Posted On: Saturday - September 4th 2021 4:44PM MST
In Topics:   Geography  Race/Genetics  Peak Stupidity Roadshow
Earlier: Arizona, New Mexico, and Colorado
Let's continue on counter-clockwise to the 4th of the 4 States that meet at the unique quadripoint Four Corners monument in Navajo country. That would be Utah. Now, I'm not positive that the plaque above is in Utah, but I have only one State left here, and dammit, I remember it probably MIGHT BE in Utah.*
The sun made it hard to get a good picture, so I'll repeat the first paragraph of the two here:
Prior to surveyors setting the Four Corners Monument, this boundless land was inhabited by the Ancestral Puebloans, followed by the Dine, Ute, and other indigenous people. Over time this land was colonized by Spain, taken in war by Mexico, ceded to the US by treaty [ ]** and organized into territories.Really, so the land was inhabited by one set of indigenous people after another, well, till those White people came? It even says that "other indigenous people" followed, as in moved in. Was it just for sale for cheap, with some peaceful deals being made under influence of many peace pipe?
Who exactly are indigenous people? Merriam Webster, hopefully not edited regularly by the woke, says:
Full Definition of indigenous:What follows is pretty much Steve Sailer material. How do certain "peoples" happen exist in one area of the world? Did they really originate there from the get go, like Adam and Eve? (For the indigenous peoples of San Francisco, I suppose that'd be Adam and Steve.) The anthropologists say we all came outta Compton, errr, Africa... sorry, easy to make that error. There are lots of tribes still in Africa. I don't believe that the tribe that is the precursor to all humans, if it still exists, would have special claim to Jack Squat.
1 a : produced, growing, living, or occurring natively or naturally in a particular region or environment
the indigenous culture
b Indigenous or less commonly indigenous : of or relating to the earliest known inhabitants of a place and especially of a place that was colonized by a now-dominant group.
No, it's power and violence that has determined who lives where throughout history. The Old Testament has thousands of anecdotes for you. Then there's European history. In North America, what the plaque described nicely as "followed by" would have been savage tribe-on-tribe war. The powerful Comanche tribe that rode amok around Texas and Oklahoma in the 17-1800s started out as a tribe of miserable Wyoming mountain people before they got horses (brought to the continent by the Spanish).*** They beat all hell out of most (the Kiowa were number 2) of the other "indigenous" peoples in the area, with lots of torture and kidnapping.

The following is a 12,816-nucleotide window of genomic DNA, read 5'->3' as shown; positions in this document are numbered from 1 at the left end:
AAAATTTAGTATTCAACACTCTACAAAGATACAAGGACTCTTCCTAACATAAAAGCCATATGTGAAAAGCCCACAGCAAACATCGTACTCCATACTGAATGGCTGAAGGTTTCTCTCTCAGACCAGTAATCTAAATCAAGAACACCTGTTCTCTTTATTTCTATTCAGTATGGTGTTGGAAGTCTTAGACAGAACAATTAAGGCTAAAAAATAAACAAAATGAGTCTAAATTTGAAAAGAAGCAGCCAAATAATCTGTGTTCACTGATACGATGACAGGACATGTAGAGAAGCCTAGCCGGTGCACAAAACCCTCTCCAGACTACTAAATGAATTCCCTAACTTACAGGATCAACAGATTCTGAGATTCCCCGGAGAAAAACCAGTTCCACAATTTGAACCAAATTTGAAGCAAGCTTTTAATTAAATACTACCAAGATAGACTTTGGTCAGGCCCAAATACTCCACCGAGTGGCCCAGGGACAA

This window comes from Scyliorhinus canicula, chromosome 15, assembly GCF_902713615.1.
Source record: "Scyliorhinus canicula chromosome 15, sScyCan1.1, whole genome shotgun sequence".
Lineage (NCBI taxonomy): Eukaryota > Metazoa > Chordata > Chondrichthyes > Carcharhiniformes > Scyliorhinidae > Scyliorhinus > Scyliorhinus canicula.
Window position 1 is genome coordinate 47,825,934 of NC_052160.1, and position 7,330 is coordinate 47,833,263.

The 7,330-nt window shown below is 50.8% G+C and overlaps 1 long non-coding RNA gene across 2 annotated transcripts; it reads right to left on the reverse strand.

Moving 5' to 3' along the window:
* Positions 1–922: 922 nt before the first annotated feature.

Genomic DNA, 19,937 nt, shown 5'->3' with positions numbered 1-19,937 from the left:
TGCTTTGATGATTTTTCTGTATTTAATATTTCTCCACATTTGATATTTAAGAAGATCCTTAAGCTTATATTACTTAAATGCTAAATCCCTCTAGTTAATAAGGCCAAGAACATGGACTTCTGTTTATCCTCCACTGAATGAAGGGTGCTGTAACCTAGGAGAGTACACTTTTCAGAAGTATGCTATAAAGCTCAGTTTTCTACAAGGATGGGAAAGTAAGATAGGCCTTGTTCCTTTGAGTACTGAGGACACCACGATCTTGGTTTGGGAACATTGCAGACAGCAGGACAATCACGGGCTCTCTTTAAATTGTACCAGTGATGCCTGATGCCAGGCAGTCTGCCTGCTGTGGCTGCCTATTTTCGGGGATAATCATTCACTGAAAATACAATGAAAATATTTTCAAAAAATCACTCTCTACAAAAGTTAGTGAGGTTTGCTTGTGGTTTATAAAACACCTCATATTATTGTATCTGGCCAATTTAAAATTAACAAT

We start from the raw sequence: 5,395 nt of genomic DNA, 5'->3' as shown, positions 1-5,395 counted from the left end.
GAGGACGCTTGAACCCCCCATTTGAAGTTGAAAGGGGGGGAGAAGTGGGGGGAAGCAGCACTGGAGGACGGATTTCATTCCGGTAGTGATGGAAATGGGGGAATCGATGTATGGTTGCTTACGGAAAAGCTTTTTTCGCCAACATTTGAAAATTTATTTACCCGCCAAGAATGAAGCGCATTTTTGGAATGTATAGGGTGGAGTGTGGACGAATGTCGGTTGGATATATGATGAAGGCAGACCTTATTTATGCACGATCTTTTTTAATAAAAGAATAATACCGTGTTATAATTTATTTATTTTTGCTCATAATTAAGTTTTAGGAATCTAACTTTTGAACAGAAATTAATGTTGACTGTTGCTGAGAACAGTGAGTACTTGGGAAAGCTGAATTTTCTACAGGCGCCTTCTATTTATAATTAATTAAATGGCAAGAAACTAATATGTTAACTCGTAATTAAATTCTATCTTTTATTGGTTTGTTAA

Then, thanks to Sam Colt, the Texas Rangers, and the US Army, the White Man became what ought to then be called "indigenous" in all of Texas, Oklahoma, and then points west. Yet somehow White people have never been called indigenous. Their usurpation of these lands wasn't pretty but was not any worse than the same when tribes or nations throughout history took over from other peoples. Often it was more humane, more so in North America as accomplished by the northern Europeans than as with the job done by the Spanish in Mexico and points south. Try to think of another big territorial usurpation, other than in Europe, that was done more nicely.
The White Man spent over 400 years building up North America. It started slowly, but by the mid-1770s or so, some brave settlers found the east coast to be already too crowded. ("We gotta get outta Charlestown", or Boston ..) They headed to what was "The West" then, across the Appalachians to Tennessee. A century later, and "The West" was more like Oklahoma or Minnesota. Within half a century, the White Man had taken control of all the land from sea to shining sea. Compared to the Utes taking over from the Dines, this was a hell of an accomplishment and many thousands of times the effort.
What does a people have to do to be indigenous around here anyway?
PS: Does anyone even term White People as indigenous to Europe, or does the word only apply to the other-colored?
* If not, then it'd have been Colorado - it was definitely on the north side, but, let's see, the sun was almost straight on the other side, and I think it was already afternoon, but just barely. Fun geographic/astronomical activity - if I had gotten something else in the picture with a good shadow, I could look on the map for the place we had lunch down the road, which was around 2-3P, then backtrack. True north/south are easy to determine - that's for sure! We know the longitude very accurately for determining when the sun was due south.
** Hey, no Oxford, or "serial" comma. Was that the American style when this plaque/monument was made?
*** A great book about the Comanche tribe is Empire of the Summer Moon by Sam Gwynne, reviewed here on Peak Stupidity in 3 parts: Part 1, Part 2, and Part 3 .